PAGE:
After these things the word of the LORD came unto Abram in a vision,
Following (‘achar) the excitement of last chapter, God’s word (dabar) comes via a vision (machazeh) for what appears to be the first time. Actually, both terms — “the word of the Lord” and “vision” — are introduced here in Genesis. Which may be significant, but if so the how escapes me. Moving on, I see three statements:
saying, Fear not, Abram: I [am] thy shield, [and] thy exceeding great reward.
God says (a) Don’t fear (yare’), exalted father (‘Abram) (b) I’m your defense (magen ), and c) your exceedingly great payoff (m@`od rabah sakar ). Perhaps that’s four, since Abram’s name is itself a strong statement. Which is the one he reacts to:
And Abram said, Lord GOD, what wilt thou give me, seeing I go childless, and the steward of my house [is] this Eliezer of Damascus?
Abram is understandably distraught. We know he values family — and wealth only in service to his family — so material wealth childlessly (`ariyriy) is a mockery, the only beneficiary being a foreign holder (mesheq). In case we miss the hint, he repeats himself:
And Abram said, Behold, to me thou hast given no seed: and, lo, one born in my house is mine heir.
Interestingly, God does not chastise him for his lack of faith, but instead corrects and comforts him with an explicit (even graphic) promise of an heir (yarash):
And, behold, the word of the LORD [came] unto him, saying, This shall not be thine heir; but he that shall come forth out of thine own bowels shall be thine heir.
And Abram believes (‘aman):
And he believed in the LORD; and he counted it to him for righteousness.
I know Paul goes to town on this later, but for now let’s just consider this in context. Abram was despairing, despite all that God had done. He voices that despair to God’s face, more or less, and God responds with a promise. Abram trusts (‘aman) Yahweh (Y@hovah). And God counts (chashab) that as righteous (ts@daqah).
Amazing. Having just had ts@daqah beaten to death over in Job, it seems perverse that Abram should attain it so readily. Of course, he didn’t exactly attain it — it was given to him. Why? And what does that mean, anyway?
Well, from a transformational perspective righteousness (or what I call being ‘radically centered’) means to be in right relation to yourself (Character), society (Community), the world (Reality) and God (Humility). In this context, that would mean that God takes Abram’s belief in His promise of an heir as the token of Abram’s ability and willingness to live in such a right relationship. Hmm.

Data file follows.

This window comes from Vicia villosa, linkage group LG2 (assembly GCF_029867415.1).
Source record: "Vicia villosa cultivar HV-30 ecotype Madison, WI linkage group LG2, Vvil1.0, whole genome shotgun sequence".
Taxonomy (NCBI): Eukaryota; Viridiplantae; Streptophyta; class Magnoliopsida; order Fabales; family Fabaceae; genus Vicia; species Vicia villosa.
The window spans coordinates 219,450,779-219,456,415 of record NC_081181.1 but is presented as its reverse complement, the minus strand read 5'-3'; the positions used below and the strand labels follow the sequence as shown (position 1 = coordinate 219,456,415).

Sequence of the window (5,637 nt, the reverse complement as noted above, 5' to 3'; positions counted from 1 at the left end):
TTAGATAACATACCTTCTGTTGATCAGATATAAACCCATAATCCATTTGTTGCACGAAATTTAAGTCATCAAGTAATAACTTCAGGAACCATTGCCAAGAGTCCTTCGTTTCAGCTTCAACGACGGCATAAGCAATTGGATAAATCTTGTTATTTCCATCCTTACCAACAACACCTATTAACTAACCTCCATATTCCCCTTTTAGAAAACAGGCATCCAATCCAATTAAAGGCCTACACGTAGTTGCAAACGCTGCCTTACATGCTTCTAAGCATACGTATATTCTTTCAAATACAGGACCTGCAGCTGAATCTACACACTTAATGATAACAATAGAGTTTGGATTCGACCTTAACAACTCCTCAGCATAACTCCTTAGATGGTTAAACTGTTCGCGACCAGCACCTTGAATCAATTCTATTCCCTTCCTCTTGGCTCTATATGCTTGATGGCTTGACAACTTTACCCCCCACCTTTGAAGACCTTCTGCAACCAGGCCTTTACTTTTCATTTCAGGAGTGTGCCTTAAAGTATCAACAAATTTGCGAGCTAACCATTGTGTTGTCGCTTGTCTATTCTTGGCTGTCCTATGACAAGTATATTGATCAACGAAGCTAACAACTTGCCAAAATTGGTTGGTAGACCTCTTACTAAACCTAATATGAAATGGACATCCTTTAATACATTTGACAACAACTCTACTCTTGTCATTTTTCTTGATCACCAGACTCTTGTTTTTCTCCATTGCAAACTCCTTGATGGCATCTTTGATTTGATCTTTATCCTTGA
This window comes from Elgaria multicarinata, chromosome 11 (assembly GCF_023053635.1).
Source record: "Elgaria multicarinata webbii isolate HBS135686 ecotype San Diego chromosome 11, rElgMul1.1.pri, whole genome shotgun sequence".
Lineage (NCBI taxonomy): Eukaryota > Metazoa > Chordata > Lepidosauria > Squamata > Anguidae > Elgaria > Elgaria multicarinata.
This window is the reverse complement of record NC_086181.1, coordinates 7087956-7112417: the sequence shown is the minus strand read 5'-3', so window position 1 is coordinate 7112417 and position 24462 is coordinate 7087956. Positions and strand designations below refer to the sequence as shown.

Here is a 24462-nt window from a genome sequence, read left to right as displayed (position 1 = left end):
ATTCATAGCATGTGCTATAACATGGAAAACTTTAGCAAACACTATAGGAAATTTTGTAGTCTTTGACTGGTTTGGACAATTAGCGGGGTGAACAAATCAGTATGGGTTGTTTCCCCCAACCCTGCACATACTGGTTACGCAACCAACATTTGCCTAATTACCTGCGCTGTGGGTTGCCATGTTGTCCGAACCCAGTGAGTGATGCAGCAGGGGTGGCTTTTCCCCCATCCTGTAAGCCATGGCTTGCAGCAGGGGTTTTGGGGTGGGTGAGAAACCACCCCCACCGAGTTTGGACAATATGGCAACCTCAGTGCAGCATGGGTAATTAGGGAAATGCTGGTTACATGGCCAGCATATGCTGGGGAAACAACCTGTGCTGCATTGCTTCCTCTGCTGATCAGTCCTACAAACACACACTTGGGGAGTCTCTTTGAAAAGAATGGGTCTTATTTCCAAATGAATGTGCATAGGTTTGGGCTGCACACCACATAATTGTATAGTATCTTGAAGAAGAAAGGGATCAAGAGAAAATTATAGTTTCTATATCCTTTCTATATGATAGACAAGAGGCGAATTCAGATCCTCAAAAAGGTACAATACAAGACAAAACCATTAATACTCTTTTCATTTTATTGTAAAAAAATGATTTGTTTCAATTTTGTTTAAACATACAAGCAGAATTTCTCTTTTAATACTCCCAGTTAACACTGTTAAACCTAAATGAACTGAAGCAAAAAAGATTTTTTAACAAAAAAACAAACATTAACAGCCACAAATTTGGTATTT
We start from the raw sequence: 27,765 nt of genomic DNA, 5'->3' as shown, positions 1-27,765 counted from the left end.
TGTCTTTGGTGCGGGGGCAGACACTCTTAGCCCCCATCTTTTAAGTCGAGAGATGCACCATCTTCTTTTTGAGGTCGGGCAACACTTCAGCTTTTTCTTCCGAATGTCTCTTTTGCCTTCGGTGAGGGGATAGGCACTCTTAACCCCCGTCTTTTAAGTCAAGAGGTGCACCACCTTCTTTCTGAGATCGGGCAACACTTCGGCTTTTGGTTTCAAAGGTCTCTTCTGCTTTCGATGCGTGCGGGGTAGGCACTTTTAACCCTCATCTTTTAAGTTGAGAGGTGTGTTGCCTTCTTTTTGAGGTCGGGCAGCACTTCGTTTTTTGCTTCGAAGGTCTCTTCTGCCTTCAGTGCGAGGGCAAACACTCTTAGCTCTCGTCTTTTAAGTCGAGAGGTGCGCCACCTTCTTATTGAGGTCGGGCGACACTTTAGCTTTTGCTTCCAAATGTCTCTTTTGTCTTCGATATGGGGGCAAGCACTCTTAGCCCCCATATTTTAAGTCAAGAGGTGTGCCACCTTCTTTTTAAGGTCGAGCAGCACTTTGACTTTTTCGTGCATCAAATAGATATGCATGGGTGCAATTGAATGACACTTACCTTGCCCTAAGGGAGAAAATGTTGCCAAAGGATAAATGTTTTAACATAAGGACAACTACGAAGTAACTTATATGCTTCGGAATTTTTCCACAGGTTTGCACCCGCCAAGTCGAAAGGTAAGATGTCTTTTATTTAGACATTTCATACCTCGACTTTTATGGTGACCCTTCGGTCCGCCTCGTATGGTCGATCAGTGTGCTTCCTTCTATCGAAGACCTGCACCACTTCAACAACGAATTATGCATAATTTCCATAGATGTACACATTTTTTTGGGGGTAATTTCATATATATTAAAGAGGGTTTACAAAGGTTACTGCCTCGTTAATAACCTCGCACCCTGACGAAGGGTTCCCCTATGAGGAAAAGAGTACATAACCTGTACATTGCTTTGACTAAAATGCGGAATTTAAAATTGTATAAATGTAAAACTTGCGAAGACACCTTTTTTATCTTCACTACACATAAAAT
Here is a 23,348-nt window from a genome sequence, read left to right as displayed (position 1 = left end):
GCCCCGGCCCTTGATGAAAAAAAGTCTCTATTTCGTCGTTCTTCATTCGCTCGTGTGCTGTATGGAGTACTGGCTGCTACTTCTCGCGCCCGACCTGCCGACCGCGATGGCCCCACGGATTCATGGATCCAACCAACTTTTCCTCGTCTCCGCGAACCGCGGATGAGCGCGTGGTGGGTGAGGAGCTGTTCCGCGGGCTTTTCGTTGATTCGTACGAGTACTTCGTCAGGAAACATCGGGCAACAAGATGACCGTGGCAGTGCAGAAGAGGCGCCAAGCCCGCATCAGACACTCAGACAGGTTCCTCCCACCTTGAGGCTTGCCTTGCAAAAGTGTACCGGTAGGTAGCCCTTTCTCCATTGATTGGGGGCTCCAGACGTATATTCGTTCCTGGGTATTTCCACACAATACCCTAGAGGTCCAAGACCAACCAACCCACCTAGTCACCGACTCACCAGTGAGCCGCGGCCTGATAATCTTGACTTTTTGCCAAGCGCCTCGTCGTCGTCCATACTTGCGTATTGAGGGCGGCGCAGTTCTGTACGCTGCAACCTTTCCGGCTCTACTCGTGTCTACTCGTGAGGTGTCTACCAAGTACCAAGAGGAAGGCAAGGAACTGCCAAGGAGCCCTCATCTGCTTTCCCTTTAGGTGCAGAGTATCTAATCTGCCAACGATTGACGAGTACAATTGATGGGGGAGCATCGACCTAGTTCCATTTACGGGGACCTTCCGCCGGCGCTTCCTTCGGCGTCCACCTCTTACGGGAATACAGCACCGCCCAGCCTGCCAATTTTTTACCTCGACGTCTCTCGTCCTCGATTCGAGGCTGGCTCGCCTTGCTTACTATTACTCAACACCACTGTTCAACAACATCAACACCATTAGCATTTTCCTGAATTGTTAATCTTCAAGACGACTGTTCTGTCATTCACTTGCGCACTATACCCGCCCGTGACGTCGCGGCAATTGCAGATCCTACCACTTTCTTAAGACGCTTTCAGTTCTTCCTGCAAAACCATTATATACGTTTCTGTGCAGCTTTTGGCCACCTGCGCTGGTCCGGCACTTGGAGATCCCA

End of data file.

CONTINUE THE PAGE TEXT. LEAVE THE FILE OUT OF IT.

God follows up with a reminder, and the second part of the promise:
And he said unto him, I [am] the LORD that brought thee out of Ur of the Chaldees, to give thee this land to inherit it.
If God is going to give this land (‘erets) to Abram’s children, he needs (a) children, and (b) the land. Abram again expresses skepticism, or perhaps just fear:
And he said, Lord GOD, whereby shall I know that I shall inherit it?
God responds by establishing an elaborate sacrifice — interestingly, the first time we see Abram actually killing animals rather than building an altar. Then things really get interesting:
And when the sun was going down, a deep sleep fell upon Abram; and, lo, an horror of great darkness fell upon him.
And he said unto Abram, Know of a surety that thy seed shall be a stranger in a land [that is] not theirs, and shall serve them; and they shall afflict them four hundred years;
This kinda puts a damper on the whole “you will have a seed (zera`)” thing, but let’s keep going:
And also that nation, whom they shall serve, will I judge: and afterward shall they come out with great substance.
Well, at least they will have a happy ending, as will Abram:
And thou shalt go to thy fathers in peace; thou shalt be buried in a good old age.
But, this seems to be the kicker:
But in the fourth generation they shall come hither again: for the iniquity of the Amorites [is] not yet full.
This is an extraordinary verse, and not just for prophesying several centuries ahead. Here, if anywhere, is the justification for God giving the land to Abram: the iniquity of the Amorites (`avon ‘Emoriy).
This actually makes a lot of sense to me given (a) their shared heritage, and (b) the presence of priests like Melchizedek. From that perspective, the Amorites in Genesis are rather like the Israelites in Habakkuk* a decaying kingdom that has forsaken God, and increases in wickedness until He brings someone to wipe them out. Harsh, yes, but nonetheless fair — since He judges everyone by the same standard.
Its also sobering to realize that all civilizations inevitably decay, often quickly; frankly, the Amorites are doing pretty good to have a four-century decay curve. I wonder if we’ll hold out that long…
Dear Lord, Grant me faith like Abraham. Help me to believe your promises, and enter into right relationship with you. Save me from iniquity and your judgment. Grant that I and my family may live in peace all our days, and be a blessing to those we encounter. And bright righteousness to our society, that we not fall afoul of your justice. In Jesus name, Amen.
I know that invoking biblical passages like this can inflame passions on both sides of the Israeli-Palestinian conflict. However, there’s nothing here that particularly favors one side over the other, and I believe a fuller understanding of the scriptures would actually promote sharing rather than dominance. But that’s hundreds of chapters ahead for me, and likely even further away for the combatants…